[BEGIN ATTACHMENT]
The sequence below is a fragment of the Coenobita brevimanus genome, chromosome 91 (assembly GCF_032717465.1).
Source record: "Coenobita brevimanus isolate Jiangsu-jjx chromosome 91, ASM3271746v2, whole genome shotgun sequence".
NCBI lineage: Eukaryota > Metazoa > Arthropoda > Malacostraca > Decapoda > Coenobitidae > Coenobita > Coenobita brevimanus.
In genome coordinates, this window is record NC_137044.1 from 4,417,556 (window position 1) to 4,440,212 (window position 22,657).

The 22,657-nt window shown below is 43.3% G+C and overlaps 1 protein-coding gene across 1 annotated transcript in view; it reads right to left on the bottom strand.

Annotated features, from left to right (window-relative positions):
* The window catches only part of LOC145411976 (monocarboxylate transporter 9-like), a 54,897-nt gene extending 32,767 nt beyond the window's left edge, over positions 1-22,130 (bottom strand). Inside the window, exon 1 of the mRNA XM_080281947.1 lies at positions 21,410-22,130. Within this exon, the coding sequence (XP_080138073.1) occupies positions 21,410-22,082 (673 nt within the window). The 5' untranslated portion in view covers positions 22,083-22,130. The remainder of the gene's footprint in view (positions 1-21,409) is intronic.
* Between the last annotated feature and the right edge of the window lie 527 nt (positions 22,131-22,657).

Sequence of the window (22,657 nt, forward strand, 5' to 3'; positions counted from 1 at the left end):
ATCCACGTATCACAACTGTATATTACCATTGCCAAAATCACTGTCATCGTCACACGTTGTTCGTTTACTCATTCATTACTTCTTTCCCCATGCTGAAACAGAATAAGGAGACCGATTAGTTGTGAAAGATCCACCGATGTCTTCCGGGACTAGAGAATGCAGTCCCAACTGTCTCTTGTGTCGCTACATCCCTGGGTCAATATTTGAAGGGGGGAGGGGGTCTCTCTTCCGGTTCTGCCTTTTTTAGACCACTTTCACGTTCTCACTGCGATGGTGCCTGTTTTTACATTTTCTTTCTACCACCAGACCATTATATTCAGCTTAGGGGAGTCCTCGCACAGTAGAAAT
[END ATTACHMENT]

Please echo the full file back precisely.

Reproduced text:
The sequence below is a fragment of the Coenobita brevimanus genome, chromosome 91 (assembly GCF_032717465.1).
Source record: "Coenobita brevimanus isolate Jiangsu-jjx chromosome 91, ASM3271746v2, whole genome shotgun sequence".
NCBI lineage: Eukaryota > Metazoa > Arthropoda > Malacostraca > Decapoda > Coenobitidae > Coenobita > Coenobita brevimanus.
In genome coordinates, this window is record NC_137044.1 from 4,417,556 (window position 1) to 4,440,212 (window position 22,657).

The 22,657-nt window shown below is 43.3% G+C and overlaps 1 protein-coding gene across 1 annotated transcript in view; it reads right to left on the bottom strand.

Annotated features, from left to right (window-relative positions):
* The window catches only part of LOC145411976 (monocarboxylate transporter 9-like), a 54,897-nt gene extending 32,767 nt beyond the window's left edge, over positions 1-22,130 (bottom strand). Inside the window, exon 1 of the mRNA XM_080281947.1 lies at positions 21,410-22,130. Within this exon, the coding sequence (XP_080138073.1) occupies positions 21,410-22,082 (673 nt within the window). The 5' untranslated portion in view covers positions 22,083-22,130. The remainder of the gene's footprint in view (positions 1-21,409) is intronic.
* Between the last annotated feature and the right edge of the window lie 527 nt (positions 22,131-22,657).

Sequence of the window (22,657 nt, forward strand, 5' to 3'; positions counted from 1 at the left end):
ATCCACGTATCACAACTGTATATTACCATTGCCAAAATCACTGTCATCGTCACACGTTGTTCGTTTACTCATTCATTACTTCTTTCCCCATGCTGAAACAGAATAAGGAGACCGATTAGTTGTGAAAGATCCACCGATGTCTTCCGGGACTAGAGAATGCAGTCCCAACTGTCTCTTGTGTCGCTACATCCCTGGGTCAATATTTGAAGGGGGGAGGGGGTCTCTCTTCCGGTTCTGCCTTTTTTAGACCACTTTCACGTTCTCACTGCGATGGTGCCTGTTTTTACATTTTCTTTCTACCACCAGACCATTATATTCAGCTTAGGGGAGTCCTCGCACAGTAGAAAT